The most common danger to a foreigner in Guatemala is petty crime. Robberies and even armed robbery can be very common, especially in major cities. Any robbery can become dangerous quickly, so the best thing to do if you are being robbed or mugged is to give them what they want. No item is worth your health or your life. Keep valuable items at home or locked up in a safe back in the hotel room, and try not to flash too many fancy items when walking down the street.
Pickpocketing is also common in many parts of Guatemala, especially in crowded public spaces. Watch out for pickpockets in Guatemala City’s tourist areas, and on public transportation. Keep your valuables in front of you, and be conscious of anybody approaching and standing very close. Sometimes, pickpockets will pretend to sell you something as a distraction.
When using a debit card or ATM in Guatemala, be careful of ATM scams. Often, thieves will tamper with the machines to steal your information. There have been numerous reports of foreigners using an ATM and later seeing charges made to their card. The best way to avoid this happening is to carry enough cash with you for the whole day.
Foreigners stand out in Guatemala, so if you feel unsure of an area, don’t travel alone. This is particularly true the farther you go from the normal tourist destinations in the country, in small towns and rural sites.
Homosexuality is legal in the country, though marriage is not, and there is no protection against discrimination. Especially in smaller towns and areas, people tend to be more conservative and may not be as accepting. LGBT travelers may face harassment in any part of the country, cities or small towns. That said, Guatemala City has parts that are pretty open, and has a number of gay bars to check out. Antigua, the small colonial town outside the capital city is much more liberal and accepting than the rest of the country. You’ll be able to find gay bars, queer-owned spots, and a full, but small, LGBT community.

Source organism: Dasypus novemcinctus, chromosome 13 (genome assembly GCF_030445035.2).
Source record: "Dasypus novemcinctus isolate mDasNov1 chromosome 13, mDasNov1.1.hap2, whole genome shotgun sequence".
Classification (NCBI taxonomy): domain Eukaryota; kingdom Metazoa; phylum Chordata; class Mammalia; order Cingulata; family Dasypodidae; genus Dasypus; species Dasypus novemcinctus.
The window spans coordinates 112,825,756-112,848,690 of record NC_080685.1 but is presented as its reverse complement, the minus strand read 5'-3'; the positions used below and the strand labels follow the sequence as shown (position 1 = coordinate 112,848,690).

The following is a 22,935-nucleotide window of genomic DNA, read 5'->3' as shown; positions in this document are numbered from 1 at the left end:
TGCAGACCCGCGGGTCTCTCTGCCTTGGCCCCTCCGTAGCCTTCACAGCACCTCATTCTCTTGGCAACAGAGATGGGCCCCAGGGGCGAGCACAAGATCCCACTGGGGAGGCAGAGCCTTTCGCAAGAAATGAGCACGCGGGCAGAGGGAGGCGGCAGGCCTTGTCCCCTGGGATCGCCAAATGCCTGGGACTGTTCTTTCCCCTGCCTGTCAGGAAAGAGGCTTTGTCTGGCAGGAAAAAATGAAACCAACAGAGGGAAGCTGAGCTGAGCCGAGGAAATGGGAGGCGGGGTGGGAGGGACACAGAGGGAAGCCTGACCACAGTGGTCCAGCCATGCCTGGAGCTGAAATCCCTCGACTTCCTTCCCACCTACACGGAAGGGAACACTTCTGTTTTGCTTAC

Solo female travelers in Guatemala should always be aware of their surroundings while traveling. Women may face harassment on streets and in major cities, and should not travel alone at night. Don’t travel too far into remote areas if you’re traveling alone, and try to find a reliable tour company to take you if you plan to travel far. The public transport, or ‘chicken buses’ as they’re called, can be especially dangerous for foreign women alone, so try to take them as little as possible, and don’t go alone on the buses at night.
Guatemala is prone to various natural disasters, ranging from small inconveniences to large-scale danger. It’s best to monitor local media and news to know when there is a risk of disaster. If one does strike, follow local authorities to stay safe.
In June 2018, Guatemala’s Fuego volcano erupted, killing over 100 people. Volcanic eruptions can be extremely deadly and can come with little-to-no advance warning. If you find yourself near a volcano and there is a chance of its eruption, leave immediately.
Watch out for the rainy season and hurricane season in the country. The rainy season runs from May to October, and is usually sunny in the mornings and rainy all afternoon. Some areas can be more unpredictable, including beachside towns and rainforest towns. Hurricane season in Guatemala is from September to November, at the end of the typical rainy season. Hurricanes usually do not affect the country as badly as other countries in the region. You’ll more likely experience lots of heavy rains and heavy winds, and tropical storms, as opposed to a devasting hurricane.
If you’re traveling to remote parts of the country, including rainforests, jungles, or beaches, bring protection against mosquitos, as the Zika virus is active in these regions.